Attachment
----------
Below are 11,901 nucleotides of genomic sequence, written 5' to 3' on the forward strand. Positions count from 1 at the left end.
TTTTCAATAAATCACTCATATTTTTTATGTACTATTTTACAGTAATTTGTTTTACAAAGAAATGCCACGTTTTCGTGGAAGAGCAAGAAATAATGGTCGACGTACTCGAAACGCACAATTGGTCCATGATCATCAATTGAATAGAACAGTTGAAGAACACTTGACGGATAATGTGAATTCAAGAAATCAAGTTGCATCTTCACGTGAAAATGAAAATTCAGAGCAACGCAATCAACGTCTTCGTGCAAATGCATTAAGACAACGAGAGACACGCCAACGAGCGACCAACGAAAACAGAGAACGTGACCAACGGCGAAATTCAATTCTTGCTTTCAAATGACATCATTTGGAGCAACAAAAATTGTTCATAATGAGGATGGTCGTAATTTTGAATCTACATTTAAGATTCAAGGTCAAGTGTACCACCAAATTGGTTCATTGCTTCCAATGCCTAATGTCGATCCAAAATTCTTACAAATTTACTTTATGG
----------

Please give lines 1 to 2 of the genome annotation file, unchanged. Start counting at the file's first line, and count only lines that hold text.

Below are 11,901 nucleotides of genomic sequence, written 5' to 3' on the forward strand. Positions count from 1 at the left end.
TTTTCAATAAATCACTCATATTTTTTATGTACTATTTTACAGTAATTTGTTTTACAAAGAAATGCCACGTTTTCGTGGAAGAGCAAGAAATAATGGTCGACGTACTCGAAACGCACAATTGGTCCATGATCATCAATTGAATAGAACAGTTGAAGAACACTTGACGGATAATGTGAATTCAAGAAATCAAGTTGCATCTTCACGTGAAAATGAAAATTCAGAGCAACGCAATCAACGTCTTCGTGCAAATGCATTAAGACAACGAGAGACACGCCAACGAGCGACCAACGAAAACAGAGAACGTGACCAACGGCGAAATTCAATTCTTGCTTTCAAATGACATCATTTGGAGCAACAAAAATTGTTCATAATGAGGATGGTCGTAATTTTGAATCTACATTTAAGATTCAAGGTCAAGTGTACCACCAAATTGGTTCATTGCTTCCAATGCCTAATGTCGATCCAAAATTCTTACAAATTTACTTTATGG